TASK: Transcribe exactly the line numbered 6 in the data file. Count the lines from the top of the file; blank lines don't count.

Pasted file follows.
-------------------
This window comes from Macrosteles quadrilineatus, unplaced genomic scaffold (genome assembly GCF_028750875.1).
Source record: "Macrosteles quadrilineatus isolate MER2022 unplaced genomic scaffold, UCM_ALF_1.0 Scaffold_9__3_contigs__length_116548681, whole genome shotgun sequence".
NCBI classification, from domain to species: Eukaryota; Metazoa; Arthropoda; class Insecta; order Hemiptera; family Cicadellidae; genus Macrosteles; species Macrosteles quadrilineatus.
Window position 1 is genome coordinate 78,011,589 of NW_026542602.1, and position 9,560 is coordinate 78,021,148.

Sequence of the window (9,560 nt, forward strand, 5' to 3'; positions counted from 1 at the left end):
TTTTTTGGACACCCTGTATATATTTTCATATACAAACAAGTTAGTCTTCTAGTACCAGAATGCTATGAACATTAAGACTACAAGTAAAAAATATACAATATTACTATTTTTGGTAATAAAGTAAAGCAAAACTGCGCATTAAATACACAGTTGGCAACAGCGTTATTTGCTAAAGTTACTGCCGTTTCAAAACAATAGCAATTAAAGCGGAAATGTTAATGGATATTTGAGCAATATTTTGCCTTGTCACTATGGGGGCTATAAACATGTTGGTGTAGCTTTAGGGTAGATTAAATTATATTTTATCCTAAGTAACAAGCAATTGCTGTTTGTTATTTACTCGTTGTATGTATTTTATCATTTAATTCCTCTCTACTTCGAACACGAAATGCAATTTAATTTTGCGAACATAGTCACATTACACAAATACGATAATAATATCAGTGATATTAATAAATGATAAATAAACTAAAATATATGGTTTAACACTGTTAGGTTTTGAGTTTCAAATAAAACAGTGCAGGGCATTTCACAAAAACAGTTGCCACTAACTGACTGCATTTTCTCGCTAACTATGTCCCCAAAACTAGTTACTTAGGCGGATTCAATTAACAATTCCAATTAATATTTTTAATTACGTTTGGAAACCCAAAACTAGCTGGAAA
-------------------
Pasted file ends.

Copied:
TTTTTTGGACACCCTGTATATATTTTCATATACAAACAAGTTAGTCTTCTAGTACCAGAATGCTATGAACATTAAGACTACAAGTAAAAAATATACAATATTACTATTTTTGGTAATAAAGTAAAGCAAAACTGCGCATTAAATACACAGTTGGCAACAGCGTTATTTGCTAAAGTTACTGCCGTTTCAAAACAATAGCAATTAAAGCGGAAATGTTAATGGATATTTGAGCAATATTTTGCCTTGTCACTATGGGGGCTATAAACATGTTGGTGTAGCTTTAGGGTAGATTAAATTATATTTTATCCTAAGTAACAAGCAATTGCTGTTTGTTATTTACTCGTTGTATGTATTTTATCATTTAATTCCTCTCTACTTCGAACACGAAATGCAATTTAATTTTGCGAACATAGTCACATTACACAAATACGATAATAATATCAGTGATATTAATAAATGATAAATAAACTAAAATATATGGTTTAACACTGTTAGGTTTTGAGTTTCAAATAAAACAGTGCAGGGCATTTCACAAAAACAGTTGCCACTAACTGACTGCATTTTCTCGCTAACTATGTCCCCAAAACTAGTTACTTAGGCGGATTCAATTAACAATTCCAATTAATATTTTTAATTACGTTTGGAAACCCAAAACTAGCTGGAAA